Today on Episode 58 of Health in 2 Point 00, Jess and I have more to share from Exponential Medicine, but this time we’re at the Health Innovation Lab checking out all of the startups. In this episode, Jess and I talk to Meghan Conroy from CaptureProof about decoupling medical care from time and location, Care Angel‘s Wolf Shlagman about the world’s first AI and voice powered virtual nursing assistant, and highlight Humm’s brain band which improves working memory, concentration, and visual attention. We leave you with some parting words from Godfrey Nazareth: “Let’s set the world on fire. Let’s change the world, with love.” -Matthew Holt
On Episode 57 of Health in 2 Point 00, Jess and I report from Exponential Medicine. In this episode, Jess and I talk about digital surgery and how Shafi Ahmed and Stefano Bini are transforming surgical training. She also asks me about my favorite session, one by Anita Ravi on health care for those who have been sex trafficked. Other highlights include ePatient Dave’s talk about access to data for patients and letting patients help, and Leerom Segal’s overview of why voice matters- Matthew Holt
WTF Health – ‘What’s the Future’ Health? is a new interview series about the future of the health industry and how we love to hate WTF is wrong with it right now. Can’t get enough? Check out more interviews at www.wtf.health.
What can you find diving into the black hole of healthcare’s unstructured data? Natural Language Processing (NLP) seems to be the ‘tech du jour’ this year, so I spoke to early-entrant Simon Beaulah of Linguamatics about the big picture of NLP-plus-AI and the tech’s evolving role in improving care by putting together a more complete ‘patient narrative’ in the EMR.
Wanna hear his thoughts on what’s next for NLP in terms of scaling? Jump in at 2:15 mark.
Jessica DaMassa asks me all about health & technology, in just 2 minutes, featuring venture rounds for Kyruus, Parsley Health, Livongo buying RetroFit, the RWJF AI challenge from Catalyst @ Health 2.0 and a ridiculously long explanation of where the @boltyboy twitter name came from…–Matthew Holt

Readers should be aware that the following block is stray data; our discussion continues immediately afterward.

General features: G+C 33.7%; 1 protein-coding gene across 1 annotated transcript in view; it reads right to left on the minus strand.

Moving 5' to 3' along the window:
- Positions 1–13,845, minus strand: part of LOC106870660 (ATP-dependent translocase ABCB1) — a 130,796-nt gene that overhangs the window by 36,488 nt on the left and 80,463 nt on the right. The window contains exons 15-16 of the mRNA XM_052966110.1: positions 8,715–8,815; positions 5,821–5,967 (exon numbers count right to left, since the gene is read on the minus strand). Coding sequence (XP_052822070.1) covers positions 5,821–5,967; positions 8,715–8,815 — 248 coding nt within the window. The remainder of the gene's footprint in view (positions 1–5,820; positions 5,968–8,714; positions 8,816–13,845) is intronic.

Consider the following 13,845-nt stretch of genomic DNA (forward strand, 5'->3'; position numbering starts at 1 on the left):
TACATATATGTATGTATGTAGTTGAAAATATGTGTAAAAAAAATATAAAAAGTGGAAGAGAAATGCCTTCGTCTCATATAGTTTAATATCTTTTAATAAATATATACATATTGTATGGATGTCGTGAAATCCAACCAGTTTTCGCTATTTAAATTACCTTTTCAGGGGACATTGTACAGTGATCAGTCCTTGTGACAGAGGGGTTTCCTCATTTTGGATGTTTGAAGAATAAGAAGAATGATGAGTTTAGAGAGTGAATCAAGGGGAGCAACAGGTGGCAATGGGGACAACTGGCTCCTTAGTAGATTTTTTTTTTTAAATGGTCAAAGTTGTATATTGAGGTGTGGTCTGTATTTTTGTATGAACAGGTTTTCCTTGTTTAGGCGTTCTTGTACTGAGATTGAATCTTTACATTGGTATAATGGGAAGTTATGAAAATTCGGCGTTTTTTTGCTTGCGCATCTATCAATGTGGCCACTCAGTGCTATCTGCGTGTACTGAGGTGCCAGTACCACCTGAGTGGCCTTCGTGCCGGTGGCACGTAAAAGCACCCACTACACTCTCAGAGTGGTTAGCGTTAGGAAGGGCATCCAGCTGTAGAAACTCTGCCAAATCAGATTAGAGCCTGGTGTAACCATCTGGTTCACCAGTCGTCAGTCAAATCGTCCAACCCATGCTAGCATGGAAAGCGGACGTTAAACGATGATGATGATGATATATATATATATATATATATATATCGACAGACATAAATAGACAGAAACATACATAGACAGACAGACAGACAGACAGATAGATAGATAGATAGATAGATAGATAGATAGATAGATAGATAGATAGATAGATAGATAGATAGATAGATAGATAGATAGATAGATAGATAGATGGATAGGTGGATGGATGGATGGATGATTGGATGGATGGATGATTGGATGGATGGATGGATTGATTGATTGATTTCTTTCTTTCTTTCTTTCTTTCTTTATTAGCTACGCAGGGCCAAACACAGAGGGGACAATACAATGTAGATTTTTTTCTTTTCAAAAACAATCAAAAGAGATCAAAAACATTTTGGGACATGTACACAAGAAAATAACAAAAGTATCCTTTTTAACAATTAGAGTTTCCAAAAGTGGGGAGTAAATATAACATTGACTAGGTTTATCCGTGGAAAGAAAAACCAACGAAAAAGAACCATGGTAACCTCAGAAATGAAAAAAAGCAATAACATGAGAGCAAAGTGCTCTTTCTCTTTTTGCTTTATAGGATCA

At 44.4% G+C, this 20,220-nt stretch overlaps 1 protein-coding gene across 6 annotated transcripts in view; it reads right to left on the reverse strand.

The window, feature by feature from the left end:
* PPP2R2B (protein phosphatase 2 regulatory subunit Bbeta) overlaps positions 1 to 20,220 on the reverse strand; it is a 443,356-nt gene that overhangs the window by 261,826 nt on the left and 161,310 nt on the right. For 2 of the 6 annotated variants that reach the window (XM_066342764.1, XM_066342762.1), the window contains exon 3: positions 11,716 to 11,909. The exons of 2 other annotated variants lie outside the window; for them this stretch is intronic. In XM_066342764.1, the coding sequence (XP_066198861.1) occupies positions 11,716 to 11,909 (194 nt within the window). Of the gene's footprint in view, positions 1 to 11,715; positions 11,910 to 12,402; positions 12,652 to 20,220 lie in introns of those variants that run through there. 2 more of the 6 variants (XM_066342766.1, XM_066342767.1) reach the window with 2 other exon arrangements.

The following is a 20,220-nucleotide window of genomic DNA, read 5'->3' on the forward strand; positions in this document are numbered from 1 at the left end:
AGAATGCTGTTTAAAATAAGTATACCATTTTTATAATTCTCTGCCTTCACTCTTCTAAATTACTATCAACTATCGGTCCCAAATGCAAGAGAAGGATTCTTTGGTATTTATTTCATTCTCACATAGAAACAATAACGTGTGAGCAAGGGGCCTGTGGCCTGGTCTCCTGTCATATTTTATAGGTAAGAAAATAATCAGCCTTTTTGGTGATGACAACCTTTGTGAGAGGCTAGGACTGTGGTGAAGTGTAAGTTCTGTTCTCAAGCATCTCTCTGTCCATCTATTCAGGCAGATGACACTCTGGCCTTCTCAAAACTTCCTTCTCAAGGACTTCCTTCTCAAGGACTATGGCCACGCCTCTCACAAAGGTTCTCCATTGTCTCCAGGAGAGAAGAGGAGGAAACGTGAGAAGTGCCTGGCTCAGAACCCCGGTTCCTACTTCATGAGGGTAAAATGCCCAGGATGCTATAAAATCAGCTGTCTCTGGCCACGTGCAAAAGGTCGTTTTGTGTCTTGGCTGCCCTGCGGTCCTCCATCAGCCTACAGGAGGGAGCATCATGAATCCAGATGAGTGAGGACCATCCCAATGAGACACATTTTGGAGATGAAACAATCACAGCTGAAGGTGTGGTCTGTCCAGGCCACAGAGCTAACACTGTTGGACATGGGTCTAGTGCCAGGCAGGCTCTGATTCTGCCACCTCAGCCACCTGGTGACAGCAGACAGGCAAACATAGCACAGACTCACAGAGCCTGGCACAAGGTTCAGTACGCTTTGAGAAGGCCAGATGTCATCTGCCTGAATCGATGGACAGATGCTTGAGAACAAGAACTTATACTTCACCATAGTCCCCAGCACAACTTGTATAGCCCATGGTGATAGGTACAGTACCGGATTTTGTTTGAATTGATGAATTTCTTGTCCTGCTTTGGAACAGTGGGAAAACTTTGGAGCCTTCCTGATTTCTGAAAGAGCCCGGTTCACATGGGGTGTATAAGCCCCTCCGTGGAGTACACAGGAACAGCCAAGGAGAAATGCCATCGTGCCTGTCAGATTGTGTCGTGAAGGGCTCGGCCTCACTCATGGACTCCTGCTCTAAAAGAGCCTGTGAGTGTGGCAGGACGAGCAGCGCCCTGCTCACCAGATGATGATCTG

WTF Health – ‘What’s the Future’ Health? is a new interview series about the future of health and how we love to hate WTF is wrong with it right now. Can’t get enough? Check out more interviews at www.wtf.health.
They just raised another $10M and you should find out why….
I met up with Kyruus co-founder and chief product officer Julie Yoo at #HIMSS18 to hear about the #AI magic behind their ‘intelligent routing engine.’ Apparently, it does such an incredible job driving business into health systems by better matching patients to docs that some more funding is in order to help them expand!
So, where does Kyruus fit into the ‘big picture’ of health’s ‘big data’ movement? Julie’s beat on how AI implementation in healthcare is going gives you a pretty good idea.
Artificial intelligence requires data. Ideally that data should be clean, trustworthy and above all, accurate. Unfortunately, medical data is far from it. In fact medical data is sometimes so far removed from being clean, it’s positively dirty.
Consider the simple chest X-ray, the good old-fashioned posterior-anterior radiograph of the thorax. One of the longest standing radiological techniques in the medical diagnostic armoury, performed across the world by the billions. So many in fact, that radiologists struggle to keep up with the sheer volume, and sometimes forget to read the odd 23,000 of them. Oops.
Surely, such a popular, tried and tested medical test should provide great data for training AI? There’s clearly more than enough data to have a decent attempt, and the technique is so well standardised and robust that surely it’s just crying out for automation?Continue reading…
Currently, three South Korean medical institutions – Gachon University Gil Medical Center, Pusan National University Hospital and Konyang University Hospital – have implemented IBM’s Watson for Oncology artificial intelligence (AI) system. As IBM touts the Watson for Oncology AI’s to “[i]dentify, evaluate and compare treatment options” by understanding the longitudinal medical record and applying its training to each unique patient, questions regarding the status and liability of these AI machines have arisen.
Given its ability to interpret data and present treatment options (along with relevant justifications), AI represents an interim step between a diagnostic tool and colleague in medical settings. Using philosophical and legal concepts, this article explores whether AI’s ability to adapt and learn means that it has the capacity to reason and whether this means that AI should be considered a legal person.